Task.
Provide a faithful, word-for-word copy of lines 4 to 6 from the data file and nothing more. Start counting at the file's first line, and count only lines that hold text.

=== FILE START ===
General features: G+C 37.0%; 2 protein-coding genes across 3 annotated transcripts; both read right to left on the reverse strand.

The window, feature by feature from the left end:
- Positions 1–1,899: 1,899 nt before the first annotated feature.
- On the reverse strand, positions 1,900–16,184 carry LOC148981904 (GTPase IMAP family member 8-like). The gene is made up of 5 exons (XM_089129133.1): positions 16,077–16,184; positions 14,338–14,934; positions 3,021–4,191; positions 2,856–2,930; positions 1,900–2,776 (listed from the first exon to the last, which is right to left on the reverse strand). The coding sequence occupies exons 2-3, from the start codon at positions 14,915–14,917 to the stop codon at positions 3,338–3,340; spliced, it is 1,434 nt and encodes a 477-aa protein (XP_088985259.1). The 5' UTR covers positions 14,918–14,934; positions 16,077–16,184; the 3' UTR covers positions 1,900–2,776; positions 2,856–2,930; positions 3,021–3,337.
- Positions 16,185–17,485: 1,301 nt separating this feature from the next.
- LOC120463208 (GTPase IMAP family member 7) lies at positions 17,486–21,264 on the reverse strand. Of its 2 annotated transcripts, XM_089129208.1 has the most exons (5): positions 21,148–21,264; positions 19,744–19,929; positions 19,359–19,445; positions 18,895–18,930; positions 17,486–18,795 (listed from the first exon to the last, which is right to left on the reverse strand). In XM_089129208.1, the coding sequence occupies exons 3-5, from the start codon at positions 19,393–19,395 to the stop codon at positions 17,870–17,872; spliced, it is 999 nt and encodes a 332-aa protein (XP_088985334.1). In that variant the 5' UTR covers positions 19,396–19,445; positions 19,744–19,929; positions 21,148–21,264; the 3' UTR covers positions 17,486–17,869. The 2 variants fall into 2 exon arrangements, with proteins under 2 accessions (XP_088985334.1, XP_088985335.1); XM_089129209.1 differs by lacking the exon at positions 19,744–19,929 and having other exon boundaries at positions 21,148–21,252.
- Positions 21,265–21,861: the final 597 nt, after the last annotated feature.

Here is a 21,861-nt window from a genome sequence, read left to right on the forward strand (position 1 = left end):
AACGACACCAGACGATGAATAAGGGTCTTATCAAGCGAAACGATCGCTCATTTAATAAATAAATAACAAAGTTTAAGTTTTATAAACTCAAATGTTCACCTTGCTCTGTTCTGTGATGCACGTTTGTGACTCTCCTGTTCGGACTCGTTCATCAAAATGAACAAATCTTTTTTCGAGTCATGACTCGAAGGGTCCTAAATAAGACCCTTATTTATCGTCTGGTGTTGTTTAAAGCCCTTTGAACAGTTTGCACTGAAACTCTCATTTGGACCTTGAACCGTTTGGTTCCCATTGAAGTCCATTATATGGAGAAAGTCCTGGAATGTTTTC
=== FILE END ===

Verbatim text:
- On the reverse strand, positions 1,900–16,184 carry LOC148981904 (GTPase IMAP family member 8-like). The gene is made up of 5 exons (XM_089129133.1): positions 16,077–16,184; positions 14,338–14,934; positions 3,021–4,191; positions 2,856–2,930; positions 1,900–2,776 (listed from the first exon to the last, which is right to left on the reverse strand). The coding sequence occupies exons 2-3, from the start codon at positions 14,915–14,917 to the stop codon at positions 3,338–3,340; spliced, it is 1,434 nt and encodes a 477-aa protein (XP_088985259.1). The 5' UTR covers positions 14,918–14,934; positions 16,077–16,184; the 3' UTR covers positions 1,900–2,776; positions 2,856–2,930; positions 3,021–3,337.
- Positions 16,185–17,485: 1,301 nt separating this feature from the next.
- LOC120463208 (GTPase IMAP family member 7) lies at positions 17,486–21,264 on the reverse strand. Of its 2 annotated transcripts, XM_089129208.1 has the most exons (5): positions 21,148–21,264; positions 19,744–19,929; positions 19,359–19,445; positions 18,895–18,930; positions 17,486–18,795 (listed from the first exon to the last, which is right to left on the reverse strand). In XM_089129208.1, the coding sequence occupies exons 3-5, from the start codon at positions 19,393–19,395 to the stop codon at positions 17,870–17,872; spliced, it is 999 nt and encodes a 332-aa protein (XP_088985334.1). In that variant the 5' UTR covers positions 19,396–19,445; positions 19,744–19,929; positions 21,148–21,264; the 3' UTR covers positions 17,486–17,869. The 2 variants fall into 2 exon arrangements, with proteins under 2 accessions (XP_088985334.1, XP_088985335.1); XM_089129209.1 differs by lacking the exon at positions 19,744–19,929 and having other exon boundaries at positions 21,148–21,252.